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The Cottage in Cyberspace
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eedlework would appear to be the paradigm of a cottage industry. Needlepoint, embroidery, knitting and crocheting may be perceived as crafts that never left the Nineteenth Century. So what in the world is Hard-to-Find Needlework Books doing on the Internet? [].

          Bette Feinstein's earliest foray into the book business occurred by happenstance when she was 16 years old in Mount Vernon, New York. As her girls' club was struggling to raise money for the Vacation Camp for the Blind, she discovered they could buy books (discounted) through the New England Mobile Book Fair and resell them profitably to the supporters of the Camp. Their fund raising goal was quickly achieved.

          Like most of us, her career unfolded with many surprising twists and turns. Taking a leave of absence from teaching high school mathematics during the pregnancy with her son in 1969, she energetically produced needlepoint seat cushions for four of their dining room chairs. Then exploring the possibility of private needlepoint as an attractive cottage industry for a young mother, she promptly found that this labor-intensive craft would not even yield a minimum wage. But somewhat by accident, she also discovered that there was a market for needlepoint kits. Over the next decade, she developed an attractive home-based business making hand-painted needlepoint canvases and needlepoint kits; hospital gift shops became an important outlet. She also became active in the Embroiderers' Guild of America, attending many classes and workshops, and earning a Teacher's Certificate and a Master Craftsman Certificate; she served in numerous positions of governance including the New England Regional Chairman.

          1979 witnessed another unanticipated turn on the career path. Her husband, Roger, brought home one evening an old book on needlework he had purchased in Filene's Basement for 89ยข. Recognizing the value of this book, she was quickly able to resell it at a fair price of $3.00. This tiny step swiftly propelled them down the road to becoming booksellers. During the earlier years of the 1980s, the needlepoint kit business was transformed into a blossoming worldwide bookselling business specializing in: Hard-to-Find Needlework Books in Newton, Massachusetts. While this is now primarily a mail-order business, substantial revenue is also generated by consignment book sales at national meetings and workshops of groups such as the American Needlepoint Guild.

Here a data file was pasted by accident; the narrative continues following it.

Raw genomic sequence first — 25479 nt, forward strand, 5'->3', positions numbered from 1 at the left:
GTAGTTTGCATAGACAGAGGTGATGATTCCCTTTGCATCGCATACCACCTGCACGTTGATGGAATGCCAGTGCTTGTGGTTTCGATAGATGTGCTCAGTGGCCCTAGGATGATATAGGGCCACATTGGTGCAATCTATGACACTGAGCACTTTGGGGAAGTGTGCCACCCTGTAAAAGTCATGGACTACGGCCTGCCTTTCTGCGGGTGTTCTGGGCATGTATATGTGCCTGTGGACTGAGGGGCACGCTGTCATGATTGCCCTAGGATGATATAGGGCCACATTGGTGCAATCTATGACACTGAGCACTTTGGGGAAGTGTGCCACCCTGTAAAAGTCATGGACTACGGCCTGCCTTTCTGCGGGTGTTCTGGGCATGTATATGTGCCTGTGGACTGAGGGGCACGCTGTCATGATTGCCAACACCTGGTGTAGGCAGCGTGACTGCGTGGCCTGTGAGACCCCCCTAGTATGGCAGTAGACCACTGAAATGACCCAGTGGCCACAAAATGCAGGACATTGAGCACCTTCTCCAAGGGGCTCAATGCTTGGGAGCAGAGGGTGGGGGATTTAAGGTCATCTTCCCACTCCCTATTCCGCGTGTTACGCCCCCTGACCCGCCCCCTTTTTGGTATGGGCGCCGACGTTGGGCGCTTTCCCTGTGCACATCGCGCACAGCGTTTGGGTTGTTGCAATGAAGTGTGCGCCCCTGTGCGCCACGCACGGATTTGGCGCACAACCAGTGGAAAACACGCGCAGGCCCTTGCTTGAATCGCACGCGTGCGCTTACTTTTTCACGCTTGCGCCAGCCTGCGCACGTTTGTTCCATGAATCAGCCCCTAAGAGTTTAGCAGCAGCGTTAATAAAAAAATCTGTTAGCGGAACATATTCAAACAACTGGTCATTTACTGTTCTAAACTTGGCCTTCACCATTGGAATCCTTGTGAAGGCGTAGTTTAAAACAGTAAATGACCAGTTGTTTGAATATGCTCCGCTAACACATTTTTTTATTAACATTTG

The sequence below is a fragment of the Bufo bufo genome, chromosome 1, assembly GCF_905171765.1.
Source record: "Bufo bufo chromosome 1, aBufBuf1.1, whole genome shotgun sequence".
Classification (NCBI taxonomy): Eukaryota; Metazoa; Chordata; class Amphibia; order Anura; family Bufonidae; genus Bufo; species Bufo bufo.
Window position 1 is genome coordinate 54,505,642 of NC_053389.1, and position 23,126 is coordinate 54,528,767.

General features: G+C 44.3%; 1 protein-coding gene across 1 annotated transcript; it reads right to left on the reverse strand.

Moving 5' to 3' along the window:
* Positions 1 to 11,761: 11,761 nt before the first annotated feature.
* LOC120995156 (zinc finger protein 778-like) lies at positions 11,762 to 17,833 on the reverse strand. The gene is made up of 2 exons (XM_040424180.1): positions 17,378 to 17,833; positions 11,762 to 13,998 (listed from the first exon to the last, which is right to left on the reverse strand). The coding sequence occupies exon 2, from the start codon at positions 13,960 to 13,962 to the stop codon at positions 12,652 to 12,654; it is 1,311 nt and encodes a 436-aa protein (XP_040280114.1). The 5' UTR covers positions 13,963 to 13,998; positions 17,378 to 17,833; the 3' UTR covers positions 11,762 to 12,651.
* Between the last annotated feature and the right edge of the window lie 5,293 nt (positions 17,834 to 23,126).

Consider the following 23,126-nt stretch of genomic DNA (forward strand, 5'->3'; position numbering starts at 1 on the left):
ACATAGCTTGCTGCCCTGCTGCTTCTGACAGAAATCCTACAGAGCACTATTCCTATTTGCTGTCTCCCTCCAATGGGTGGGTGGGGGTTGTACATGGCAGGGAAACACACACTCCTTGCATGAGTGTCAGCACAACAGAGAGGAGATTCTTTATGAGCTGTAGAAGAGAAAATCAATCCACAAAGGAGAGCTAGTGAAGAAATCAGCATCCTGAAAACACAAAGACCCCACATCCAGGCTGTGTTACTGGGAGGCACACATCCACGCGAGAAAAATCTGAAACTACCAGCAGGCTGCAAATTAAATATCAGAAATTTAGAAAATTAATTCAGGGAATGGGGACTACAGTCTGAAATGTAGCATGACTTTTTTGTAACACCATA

Today, Bette Feinstein is virtually the sole source for books on all forms of the needlearts. Catalogs are issued regularly on in-print, out-of-print, and rare books on specialized topics such as: needlepoint, knitting, crocheting, cross-stitch charts, sewing, fashion, weaving textiles, doll making, lace and lace making, old craft magazines, trade cards, samplers, and ephemera. An inventory of thousands of titles is maintained in stock. Hard-to-Find Needlework Books has had a well-designed Web site for two years that is currently visited by almost a 1,000 people every month; this site is linked to many other authoritative needlework resources, offers simple instructions on how to place an order, and facilitates having a catalog Emailed to you. How the world has changed since the days of Betsy Ross!

          What are the keys to the success of this flourishing home-based business. One of the keys is that Bette Feinstein is an inveterate student. As new opportunities emerge, she first acquires sound instruction. Beginning with her early classes and workshops with the Embroidery Guild of America more than 20 years ago, she has also participated in the authoritative seminar-workshops on the Out-of-Print and Antiquarian Book Market for Booksellers and Librarians, and more recently with the Boston Computer Society (BCS).

          Another success key is making her own decisions. She recounts the quaint advice presented in an ABA workshop more than a dozen years ago: "Unless you are grossing over $1/2 million, don't even think of investing in a computer!" Today, the computer is the heart of Hard-to-Find Needlework Books maintaining cross-indexed mailing lists, billing records, catalogs, resource and inventory records, and general accounting. And, of course, the computer is now the indispensable link with the Internet.

          And a third key to success is that Bette Feinstein knows her market as people, not simply statistics. She is active in the pertinent trade associations thereby knowing her customers personally, learning their preferences and new interests, and responding to these customer tastes quickly and with enthusiasm. Hard-to-Find Needle-work Books is not a virtual presence in cyberspace or even a remote mail-order house; Hard-to-Find Needlework Books is Bette Feinstein, and Bette Feinstein is a warm and concerned person eager to search for her customers' special interests and requests.

           Perhaps the critical key to success is that Bette Feinstein relishes her work, and enjoys delighting her customers with unanticipated discoveries.


           Excellent descriptions of Hard-to-Find Needlework Books have been presented in Newsweek,  "Cyberspace Superstore" (June 10, 1996, p.86), and The New York Times,  "Getting a Read On Bookselling In Cyberspace (September 2, 1996, pp.37,39).

Hard-to-Find Needlework Books


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